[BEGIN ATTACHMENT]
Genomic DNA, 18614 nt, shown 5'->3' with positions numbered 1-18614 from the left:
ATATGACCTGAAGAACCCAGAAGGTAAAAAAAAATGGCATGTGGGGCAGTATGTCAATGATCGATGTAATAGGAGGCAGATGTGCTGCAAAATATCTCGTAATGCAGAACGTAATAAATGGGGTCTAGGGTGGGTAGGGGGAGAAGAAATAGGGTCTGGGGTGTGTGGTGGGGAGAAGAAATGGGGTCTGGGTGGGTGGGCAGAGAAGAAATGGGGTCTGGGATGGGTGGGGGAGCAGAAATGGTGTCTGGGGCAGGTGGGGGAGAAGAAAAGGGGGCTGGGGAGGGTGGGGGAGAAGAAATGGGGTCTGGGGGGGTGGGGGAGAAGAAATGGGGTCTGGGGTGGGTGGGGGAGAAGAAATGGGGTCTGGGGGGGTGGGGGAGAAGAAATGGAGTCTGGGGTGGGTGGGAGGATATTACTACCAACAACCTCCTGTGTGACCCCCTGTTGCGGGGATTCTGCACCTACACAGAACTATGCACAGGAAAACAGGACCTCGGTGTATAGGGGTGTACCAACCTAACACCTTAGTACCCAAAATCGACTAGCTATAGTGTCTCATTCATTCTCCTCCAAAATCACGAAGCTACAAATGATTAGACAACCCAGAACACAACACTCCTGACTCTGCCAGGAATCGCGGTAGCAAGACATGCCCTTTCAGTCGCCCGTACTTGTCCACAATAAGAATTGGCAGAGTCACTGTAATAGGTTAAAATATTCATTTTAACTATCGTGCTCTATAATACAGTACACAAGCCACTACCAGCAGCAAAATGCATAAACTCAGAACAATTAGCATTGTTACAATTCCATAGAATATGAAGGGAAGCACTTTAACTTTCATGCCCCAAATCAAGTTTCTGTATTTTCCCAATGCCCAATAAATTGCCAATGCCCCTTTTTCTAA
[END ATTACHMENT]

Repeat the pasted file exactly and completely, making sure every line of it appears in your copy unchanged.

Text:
Genomic DNA, 18614 nt, shown 5'->3' with positions numbered 1-18614 from the left:
ATATGACCTGAAGAACCCAGAAGGTAAAAAAAAATGGCATGTGGGGCAGTATGTCAATGATCGATGTAATAGGAGGCAGATGTGCTGCAAAATATCTCGTAATGCAGAACGTAATAAATGGGGTCTAGGGTGGGTAGGGGGAGAAGAAATAGGGTCTGGGGTGTGTGGTGGGGAGAAGAAATGGGGTCTGGGTGGGTGGGCAGAGAAGAAATGGGGTCTGGGATGGGTGGGGGAGCAGAAATGGTGTCTGGGGCAGGTGGGGGAGAAGAAAAGGGGGCTGGGGAGGGTGGGGGAGAAGAAATGGGGTCTGGGGGGGTGGGGGAGAAGAAATGGGGTCTGGGGTGGGTGGGGGAGAAGAAATGGGGTCTGGGGGGGTGGGGGAGAAGAAATGGAGTCTGGGGTGGGTGGGAGGATATTACTACCAACAACCTCCTGTGTGACCCCCTGTTGCGGGGATTCTGCACCTACACAGAACTATGCACAGGAAAACAGGACCTCGGTGTATAGGGGTGTACCAACCTAACACCTTAGTACCCAAAATCGACTAGCTATAGTGTCTCATTCATTCTCCTCCAAAATCACGAAGCTACAAATGATTAGACAACCCAGAACACAACACTCCTGACTCTGCCAGGAATCGCGGTAGCAAGACATGCCCTTTCAGTCGCCCGTACTTGTCCACAATAAGAATTGGCAGAGTCACTGTAATAGGTTAAAATATTCATTTTAACTATCGTGCTCTATAATACAGTACACAAGCCACTACCAGCAGCAAAATGCATAAACTCAGAACAATTAGCATTGTTACAATTCCATAGAATATGAAGGGAAGCACTTTAACTTTCATGCCCCAAATCAAGTTTCTGTATTTTCCCAATGCCCAATAAATTGCCAATGCCCCTTTTTCTAA